5 Great Tips for Getting a Group of Children to Settle in for Sunday School Story Time

By Jessica Wolstenholm


Have you ever heard about “herding cats”? It’s meant to describe a situation where it’s difficult to get a group together and pay attention to the main event. Teaching kids about Jesus can seem like the ultimate example of herding cats.

As you get ready to teach Bible stories for kids in a group setting, take a look at these five tips for getting kids to settle in.

  1. Get the Wiggles Out!

Move around and use physical movements with music before a period of extra focus and physical calm. Children are active; it’s a given! They aren’t bogged down with the worries and responsibilities of adult life and they get their energy out by moving. It will work best for everyone if you don’t fight this. Here are a few ideas:

  • Open with a fun song – I Can Say Hello is a fun choice to get wiggles, laughter, and silliness with their friends out before they need to sit and focus.
  • Play a game of Start-Stop – Ask your students to line up at the back of the room. When you say start, they have to begin walking toward the front; when you say stop, they have to stop. If they move at all during stop time, they have to start over. The first student to the front is the winner.
  • Start with art – Create an art table away from the main section of your room and stock it with LEGOs or Play-Doh. When you want your students to begin settling down, ask them to go over to one of the stations and create something to show the class.Try to choose something that pertains to the lesson, for example if you are learning about Noah’s Ark ask them to create an animal. After about 5-10 minutes, ask them to show you their creation and explain it.

Any of these ideas will help center your students and remove some of the excess energy or distractions they might have as they come into your class.

  1. Make Things Comfortable

Create a comfortable place for children to sit in a circle. When creating a space for your students, think about the environment that would best facilitate them paying attention to you. This might involve a circular rug as a focal point and an easy way to keep them within a certain area. You could also have your students sit on the floor, but this might be a little uncomfortable and cause them to wiggle around. If you don’t have a rug, ask for pillow donations for your students to sit on. You want them to feel comfortable and safe as they listen.

  1. Remove the Problem of Rank and Order

Teaching kids faith through your Sunday school curriculum isn’t always about Bible stories, but involves teaching them how to treat one another in a Christ-like way. Children will often jockey for position. Try to not take the bait on creating fairness. Rather, praise those who are settling down in their places quickly, this gives positive reinforcement for following directions..

Show love to your students even when they are not acting exactly as you’d like. Many times children acting unseemly are only wanting attention. Give it to them in a positive and loving way, but don’t forget the ones who act appropriately. They need love and attention too.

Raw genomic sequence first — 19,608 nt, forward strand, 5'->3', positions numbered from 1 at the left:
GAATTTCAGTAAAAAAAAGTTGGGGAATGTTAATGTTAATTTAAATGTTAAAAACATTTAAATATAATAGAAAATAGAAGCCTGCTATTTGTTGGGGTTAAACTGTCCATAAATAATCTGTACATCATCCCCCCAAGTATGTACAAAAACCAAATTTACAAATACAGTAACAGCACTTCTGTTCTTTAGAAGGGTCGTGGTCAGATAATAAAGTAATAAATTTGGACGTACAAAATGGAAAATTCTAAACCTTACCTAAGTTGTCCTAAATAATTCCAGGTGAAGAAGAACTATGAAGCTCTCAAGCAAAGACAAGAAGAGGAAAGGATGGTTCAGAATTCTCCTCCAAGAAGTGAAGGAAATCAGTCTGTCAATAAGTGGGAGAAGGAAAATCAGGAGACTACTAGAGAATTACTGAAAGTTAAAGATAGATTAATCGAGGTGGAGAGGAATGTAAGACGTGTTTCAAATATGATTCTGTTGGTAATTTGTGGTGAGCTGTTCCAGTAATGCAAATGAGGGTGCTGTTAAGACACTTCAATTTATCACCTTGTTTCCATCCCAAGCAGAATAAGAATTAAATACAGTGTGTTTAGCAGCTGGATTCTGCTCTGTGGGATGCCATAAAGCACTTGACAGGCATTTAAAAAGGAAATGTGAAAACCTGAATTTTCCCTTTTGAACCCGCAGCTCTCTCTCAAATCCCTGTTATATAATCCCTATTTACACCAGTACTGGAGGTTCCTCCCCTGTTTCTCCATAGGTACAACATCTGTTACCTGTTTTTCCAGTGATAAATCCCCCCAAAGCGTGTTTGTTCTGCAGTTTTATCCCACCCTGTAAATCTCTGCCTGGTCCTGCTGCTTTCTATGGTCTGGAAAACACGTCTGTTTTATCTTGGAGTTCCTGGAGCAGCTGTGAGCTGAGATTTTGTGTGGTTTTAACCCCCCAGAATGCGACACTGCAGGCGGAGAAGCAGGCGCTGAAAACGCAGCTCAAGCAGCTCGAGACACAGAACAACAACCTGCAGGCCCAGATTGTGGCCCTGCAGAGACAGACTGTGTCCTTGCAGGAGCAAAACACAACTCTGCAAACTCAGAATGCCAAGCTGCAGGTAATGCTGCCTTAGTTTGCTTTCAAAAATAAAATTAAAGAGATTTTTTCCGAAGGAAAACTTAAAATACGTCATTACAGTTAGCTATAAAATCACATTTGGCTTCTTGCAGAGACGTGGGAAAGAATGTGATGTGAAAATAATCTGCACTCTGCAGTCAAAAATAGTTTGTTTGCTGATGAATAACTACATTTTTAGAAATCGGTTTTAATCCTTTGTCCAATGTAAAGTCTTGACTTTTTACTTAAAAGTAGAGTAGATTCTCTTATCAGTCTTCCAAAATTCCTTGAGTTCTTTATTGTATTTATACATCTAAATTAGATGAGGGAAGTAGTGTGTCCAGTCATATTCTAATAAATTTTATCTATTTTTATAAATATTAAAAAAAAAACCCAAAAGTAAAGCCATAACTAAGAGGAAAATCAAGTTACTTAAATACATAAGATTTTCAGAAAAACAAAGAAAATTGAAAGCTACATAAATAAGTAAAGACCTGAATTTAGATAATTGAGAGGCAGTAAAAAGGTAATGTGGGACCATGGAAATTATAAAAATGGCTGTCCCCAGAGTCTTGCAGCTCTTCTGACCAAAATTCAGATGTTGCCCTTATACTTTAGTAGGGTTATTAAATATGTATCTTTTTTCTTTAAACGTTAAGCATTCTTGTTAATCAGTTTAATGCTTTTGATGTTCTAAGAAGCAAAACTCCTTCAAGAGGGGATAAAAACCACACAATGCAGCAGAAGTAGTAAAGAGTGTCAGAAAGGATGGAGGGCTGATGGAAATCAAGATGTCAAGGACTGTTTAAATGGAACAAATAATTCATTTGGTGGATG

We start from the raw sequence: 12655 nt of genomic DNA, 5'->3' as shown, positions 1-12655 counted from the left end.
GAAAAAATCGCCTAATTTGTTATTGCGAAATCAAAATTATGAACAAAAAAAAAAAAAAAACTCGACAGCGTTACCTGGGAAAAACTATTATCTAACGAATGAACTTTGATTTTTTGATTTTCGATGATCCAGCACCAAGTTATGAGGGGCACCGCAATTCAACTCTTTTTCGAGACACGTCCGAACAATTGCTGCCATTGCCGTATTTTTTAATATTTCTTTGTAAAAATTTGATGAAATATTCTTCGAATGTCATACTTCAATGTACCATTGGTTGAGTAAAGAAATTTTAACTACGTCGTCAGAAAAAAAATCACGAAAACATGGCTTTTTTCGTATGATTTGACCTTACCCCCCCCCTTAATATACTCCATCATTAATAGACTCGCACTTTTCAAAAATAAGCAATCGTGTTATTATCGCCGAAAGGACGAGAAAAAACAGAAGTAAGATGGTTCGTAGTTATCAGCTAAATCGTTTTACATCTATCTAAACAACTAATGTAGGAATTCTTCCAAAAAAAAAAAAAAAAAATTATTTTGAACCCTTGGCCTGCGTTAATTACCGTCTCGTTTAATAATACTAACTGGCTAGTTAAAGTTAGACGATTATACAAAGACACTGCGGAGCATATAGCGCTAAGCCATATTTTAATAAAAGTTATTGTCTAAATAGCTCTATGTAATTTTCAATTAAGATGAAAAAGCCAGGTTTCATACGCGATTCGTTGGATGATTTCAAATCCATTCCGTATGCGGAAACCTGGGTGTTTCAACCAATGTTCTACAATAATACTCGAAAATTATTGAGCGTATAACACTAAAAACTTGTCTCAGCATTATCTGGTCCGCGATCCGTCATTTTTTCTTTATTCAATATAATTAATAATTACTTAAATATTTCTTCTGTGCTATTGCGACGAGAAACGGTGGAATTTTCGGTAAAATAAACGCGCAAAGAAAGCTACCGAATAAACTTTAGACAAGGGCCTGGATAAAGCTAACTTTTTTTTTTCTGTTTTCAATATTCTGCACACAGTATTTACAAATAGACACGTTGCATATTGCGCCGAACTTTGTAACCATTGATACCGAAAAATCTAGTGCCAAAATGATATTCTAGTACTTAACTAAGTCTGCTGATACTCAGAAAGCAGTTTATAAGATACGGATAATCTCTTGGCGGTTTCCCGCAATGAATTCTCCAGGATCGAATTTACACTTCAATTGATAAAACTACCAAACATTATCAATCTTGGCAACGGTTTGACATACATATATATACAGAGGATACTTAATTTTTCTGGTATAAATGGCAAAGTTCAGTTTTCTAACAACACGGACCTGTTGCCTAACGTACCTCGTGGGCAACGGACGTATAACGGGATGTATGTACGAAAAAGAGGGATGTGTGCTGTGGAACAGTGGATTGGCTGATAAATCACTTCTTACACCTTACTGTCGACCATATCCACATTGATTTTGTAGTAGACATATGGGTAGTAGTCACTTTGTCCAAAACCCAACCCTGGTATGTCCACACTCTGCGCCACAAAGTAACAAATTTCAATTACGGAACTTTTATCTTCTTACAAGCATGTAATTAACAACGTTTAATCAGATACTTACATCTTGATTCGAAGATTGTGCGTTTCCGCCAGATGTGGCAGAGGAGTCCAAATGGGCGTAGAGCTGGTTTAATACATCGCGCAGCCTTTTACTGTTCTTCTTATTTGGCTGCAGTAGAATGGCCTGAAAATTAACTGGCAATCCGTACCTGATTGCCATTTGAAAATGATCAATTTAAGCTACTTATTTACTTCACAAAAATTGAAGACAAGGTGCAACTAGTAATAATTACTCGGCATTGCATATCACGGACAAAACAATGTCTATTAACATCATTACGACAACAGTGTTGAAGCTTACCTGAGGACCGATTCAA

1. Go Knee-to-Knee and Make a Circle

Teaching Bible stories for kids can be a challenge when they are not attentive. One of the ways to help them be attentive and stay that way is to instruct them on how to sit. If you ask children to sit on a circular rug, they might be spread out, some lying down, some faced the wrong way, etc. To gather them in a cohesive, organized circle, have everyone to go knee-to-knee by sitting cross-legged. This gives them precise directions. They will understand the knee-to-knee part because it’s a physical directive to follow. If you have a student who uses a wheelchair, include them just like everyone else and go knees-to-heels. If you have a student who doesn’t want to follow directions, remember to praise those who follow the directions and lovingly encourage the student to do the same.

  1. Show Them You Care

Go around the circle and let everyone share a single thing. Use a specific prompt for this that doesn’t exclude anyone. Questions like “Do you want to share a favorite moment from your weekend?” are good since they are specific and not too open-ended. It’s good to set a 15 second time limit for this sort of check in. Engage them visually by having a “Share Bear” or “Share Pillow” to hold as they share. This will provide a little extra comfort for those on the shy side.

The Calm Final Minutes

If your students have been sitting anywhere for 15-30 minutes, they’ll likely have energy to expend when you finish your storytime. Be proactive and ask them to stand once you are finished. Ask them to reach for the sky, then touch their toes. Repeating this several times will help them stretch and remove some pent-up energy.

As you prepare to teach, don’t forget about the many youth ministry ideas out there that include listening to music, doing an exercise, or even watching an exciting episode such as Bibleman. Do what is best for your students to ensure they leave knowing they are loved and cared for, and like they’ve been with Jesus.